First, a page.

5 Things To Know About Pharmacy Benefit Managers

Pharmacy benefit managers are pharmaceutical middlemen that can inflate prescription drug costs for insurers and consumers.

The U.S. Capitol is seen past a CVS Pharmacy delivery truck in Washington, D.C., on February 23, 2023. (Getty/Andrew Caballero-Reynolds)

From congressional hearings to political messaging efforts, pharmacy benefit managers (PBMs) have been at the center of recent drug pricing conversations.

PBMs occupy a central role in the drug price supply chain as negotiators, administrators, and decision-makers about which drugs will be most accessible to consumers. But there is a lot the public and policymakers still do not understand about how PBMs determine which drugs patients can access, the processes PBMs use to decide how much plans and patients will pay for drugs, and the extent to which PBM business practices may contribute to high drug prices.

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This column discusses what PBMs do, how some PBM practices can inflate prices and hinder transparency, and how PBMs fit into the broader drug pricing system and highly concentrated health care markets. The column also highlights other key actors and practices driving high drug prices and outlines actions policymakers can take to protect consumers and make drugs more affordable through PBM reforms.

PBMs are middlemen between drug companies, insurers, and pharmacies

PBMs act as negotiating entities between several actors in the prescription drug supply chain. Insurers work with PBMs as third-party contractors that manage their prescription drug benefits. PBMs create and update formularies of preferred drugs, with different prices and cost-sharing amounts that influence what beneficiaries pay out of pocket and which medications they can access through their insurance. PBMs negotiate rebates and discounts for an insurance plan from drug manufacturers and determine the prices insurers pay and the payments pharmacies receive. PBMs can also take on the administrative role of directly reimbursing retail pharmacies on behalf of an insurer. Both public and private insurers, including Medicaid, Medicare Advantage plans, employer-sponsored insurance plans, and individual market plans, use PBM services.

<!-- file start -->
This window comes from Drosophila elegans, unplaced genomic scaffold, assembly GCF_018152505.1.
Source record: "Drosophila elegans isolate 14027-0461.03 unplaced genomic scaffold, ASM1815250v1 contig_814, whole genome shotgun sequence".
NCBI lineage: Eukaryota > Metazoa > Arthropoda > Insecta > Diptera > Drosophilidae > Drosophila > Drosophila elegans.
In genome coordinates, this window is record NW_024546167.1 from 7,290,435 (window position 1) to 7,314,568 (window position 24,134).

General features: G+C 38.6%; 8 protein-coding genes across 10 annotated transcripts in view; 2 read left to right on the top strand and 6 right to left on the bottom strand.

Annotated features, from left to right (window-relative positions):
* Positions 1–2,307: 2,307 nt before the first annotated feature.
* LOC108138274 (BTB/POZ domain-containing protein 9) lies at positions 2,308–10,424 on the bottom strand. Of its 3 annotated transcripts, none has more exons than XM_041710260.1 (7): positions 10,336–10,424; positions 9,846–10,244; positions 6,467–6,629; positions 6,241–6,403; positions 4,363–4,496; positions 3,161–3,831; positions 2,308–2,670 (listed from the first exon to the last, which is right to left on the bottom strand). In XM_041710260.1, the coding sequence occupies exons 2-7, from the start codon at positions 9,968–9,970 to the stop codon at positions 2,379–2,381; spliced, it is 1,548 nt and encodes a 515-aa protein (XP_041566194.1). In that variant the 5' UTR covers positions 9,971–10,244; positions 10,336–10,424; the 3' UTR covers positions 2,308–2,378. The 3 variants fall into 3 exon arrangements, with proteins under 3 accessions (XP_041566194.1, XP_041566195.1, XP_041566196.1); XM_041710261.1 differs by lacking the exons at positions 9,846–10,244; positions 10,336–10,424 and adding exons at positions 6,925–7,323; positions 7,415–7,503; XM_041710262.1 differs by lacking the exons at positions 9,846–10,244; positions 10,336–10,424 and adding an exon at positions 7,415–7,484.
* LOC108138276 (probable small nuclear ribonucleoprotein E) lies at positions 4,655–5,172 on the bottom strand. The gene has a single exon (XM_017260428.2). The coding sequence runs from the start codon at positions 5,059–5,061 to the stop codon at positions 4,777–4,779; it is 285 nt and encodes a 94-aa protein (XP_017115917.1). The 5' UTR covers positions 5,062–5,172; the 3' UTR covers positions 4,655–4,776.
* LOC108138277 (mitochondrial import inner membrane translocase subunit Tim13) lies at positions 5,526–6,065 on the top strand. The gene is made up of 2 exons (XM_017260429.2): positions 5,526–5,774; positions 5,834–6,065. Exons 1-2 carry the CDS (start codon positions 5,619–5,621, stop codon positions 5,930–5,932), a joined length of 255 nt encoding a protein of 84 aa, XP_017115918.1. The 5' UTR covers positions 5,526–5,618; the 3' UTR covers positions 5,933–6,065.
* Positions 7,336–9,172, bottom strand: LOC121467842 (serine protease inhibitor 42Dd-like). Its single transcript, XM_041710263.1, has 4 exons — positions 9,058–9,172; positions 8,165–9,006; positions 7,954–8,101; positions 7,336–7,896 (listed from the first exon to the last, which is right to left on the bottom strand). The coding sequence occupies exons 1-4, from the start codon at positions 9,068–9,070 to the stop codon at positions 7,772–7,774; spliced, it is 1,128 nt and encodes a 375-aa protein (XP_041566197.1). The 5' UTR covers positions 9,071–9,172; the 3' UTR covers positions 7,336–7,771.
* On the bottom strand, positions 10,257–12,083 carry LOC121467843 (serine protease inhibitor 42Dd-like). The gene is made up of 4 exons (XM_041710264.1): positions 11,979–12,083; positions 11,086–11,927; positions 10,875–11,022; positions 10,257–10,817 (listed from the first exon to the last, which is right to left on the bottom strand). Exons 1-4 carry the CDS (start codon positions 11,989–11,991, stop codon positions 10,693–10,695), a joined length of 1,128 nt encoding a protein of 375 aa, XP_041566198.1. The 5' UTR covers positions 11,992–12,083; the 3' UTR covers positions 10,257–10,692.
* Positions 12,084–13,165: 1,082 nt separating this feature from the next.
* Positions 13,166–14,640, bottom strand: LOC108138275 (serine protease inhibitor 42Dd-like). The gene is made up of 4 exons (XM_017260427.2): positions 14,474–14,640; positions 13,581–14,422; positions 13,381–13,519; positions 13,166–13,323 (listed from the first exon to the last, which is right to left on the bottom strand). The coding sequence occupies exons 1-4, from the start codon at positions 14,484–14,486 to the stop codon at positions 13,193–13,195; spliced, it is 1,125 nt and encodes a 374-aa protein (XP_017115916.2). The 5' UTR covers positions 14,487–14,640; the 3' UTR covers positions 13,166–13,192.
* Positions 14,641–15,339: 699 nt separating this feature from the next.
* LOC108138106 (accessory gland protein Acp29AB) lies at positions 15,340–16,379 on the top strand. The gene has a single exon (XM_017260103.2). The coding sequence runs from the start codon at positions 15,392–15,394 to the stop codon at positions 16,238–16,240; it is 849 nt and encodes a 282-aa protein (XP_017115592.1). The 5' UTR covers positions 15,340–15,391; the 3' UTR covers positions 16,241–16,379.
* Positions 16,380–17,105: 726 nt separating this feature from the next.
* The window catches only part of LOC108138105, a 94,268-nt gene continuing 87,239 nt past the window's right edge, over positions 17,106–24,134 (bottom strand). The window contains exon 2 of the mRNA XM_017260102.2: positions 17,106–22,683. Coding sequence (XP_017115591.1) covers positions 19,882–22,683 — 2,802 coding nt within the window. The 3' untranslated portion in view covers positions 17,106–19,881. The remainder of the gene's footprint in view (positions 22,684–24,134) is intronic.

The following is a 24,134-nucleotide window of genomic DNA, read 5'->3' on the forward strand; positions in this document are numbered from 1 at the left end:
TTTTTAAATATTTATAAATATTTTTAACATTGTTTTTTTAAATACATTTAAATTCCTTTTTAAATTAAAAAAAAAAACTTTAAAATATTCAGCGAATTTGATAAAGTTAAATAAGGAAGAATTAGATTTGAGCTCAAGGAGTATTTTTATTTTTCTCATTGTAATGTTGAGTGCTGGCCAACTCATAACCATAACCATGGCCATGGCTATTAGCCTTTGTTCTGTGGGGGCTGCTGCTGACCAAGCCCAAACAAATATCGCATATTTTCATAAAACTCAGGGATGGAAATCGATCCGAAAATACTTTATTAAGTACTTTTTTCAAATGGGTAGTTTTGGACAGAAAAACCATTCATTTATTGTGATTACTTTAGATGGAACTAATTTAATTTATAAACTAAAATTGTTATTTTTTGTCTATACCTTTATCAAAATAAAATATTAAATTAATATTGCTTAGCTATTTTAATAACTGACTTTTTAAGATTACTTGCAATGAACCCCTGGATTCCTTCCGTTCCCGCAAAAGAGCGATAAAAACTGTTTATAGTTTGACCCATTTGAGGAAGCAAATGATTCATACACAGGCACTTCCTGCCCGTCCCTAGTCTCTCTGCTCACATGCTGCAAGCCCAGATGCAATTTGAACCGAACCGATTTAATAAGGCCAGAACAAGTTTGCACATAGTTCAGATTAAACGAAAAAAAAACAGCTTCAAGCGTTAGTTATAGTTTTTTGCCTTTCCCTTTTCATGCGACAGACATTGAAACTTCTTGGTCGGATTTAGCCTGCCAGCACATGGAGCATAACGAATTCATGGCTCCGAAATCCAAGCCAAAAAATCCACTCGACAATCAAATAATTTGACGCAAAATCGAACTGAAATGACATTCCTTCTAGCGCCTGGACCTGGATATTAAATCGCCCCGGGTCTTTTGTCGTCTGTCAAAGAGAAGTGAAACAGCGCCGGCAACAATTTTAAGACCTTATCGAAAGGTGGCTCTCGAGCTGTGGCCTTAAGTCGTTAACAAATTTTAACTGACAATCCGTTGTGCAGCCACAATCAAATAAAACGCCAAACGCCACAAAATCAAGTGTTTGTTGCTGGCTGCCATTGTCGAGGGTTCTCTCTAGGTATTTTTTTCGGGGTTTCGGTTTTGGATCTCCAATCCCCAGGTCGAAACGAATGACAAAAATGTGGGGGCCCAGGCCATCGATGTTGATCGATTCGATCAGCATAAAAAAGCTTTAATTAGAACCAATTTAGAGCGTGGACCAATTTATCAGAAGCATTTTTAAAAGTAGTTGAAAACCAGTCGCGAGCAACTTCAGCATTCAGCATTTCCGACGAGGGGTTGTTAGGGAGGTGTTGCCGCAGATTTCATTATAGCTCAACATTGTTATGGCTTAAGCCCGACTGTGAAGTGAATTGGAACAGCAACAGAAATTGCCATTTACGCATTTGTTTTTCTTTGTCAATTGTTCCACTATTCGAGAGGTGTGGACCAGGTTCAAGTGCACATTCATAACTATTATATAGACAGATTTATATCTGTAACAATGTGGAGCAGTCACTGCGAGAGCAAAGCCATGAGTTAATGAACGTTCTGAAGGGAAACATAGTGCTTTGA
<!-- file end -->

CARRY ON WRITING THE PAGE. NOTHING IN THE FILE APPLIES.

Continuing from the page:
Insurers often pay an administrative fee to PBMs for their services, although PBMs frequently generate additional revenue when acquiring rebates from drug manufacturers and through retaining a portion of the payment rates PBMs set for insurers and retail pharmacies. There are two main practices PBMs use to maximize their revenues, which can drive up costs for patients and insurers:

  1. Capturing some of the savings from the rebates they negotiate, PBMs negotiate rebates from drug manufacturers so the insurance plan contracted with a PBM gets a discount on a drug’s “list price,” or the initial price set for a drug by manufacturers. While there is little information about the value of these rebates, PBMs sometimes retain a portion of the rebates for their own profit instead of passing the full value of the rebates on to the insurer. Manufacturer rebates typically come in the form of a percentage off the list price. Therefore, the higher the price of a covered drug, the steeper the potential discount, some of which PBMs may keep as profit. PBMs have an incentive to further maximize profits by steering patients to higher-priced drugs with higher rebates (as a proportion of the list price). This is done by placing drugs at more favorable formulary positions (on a tier with lower cost-sharing levels), which encourages beneficiaries to opt for those drug products. The PBMs would then retain a portion of the rebate for every claim.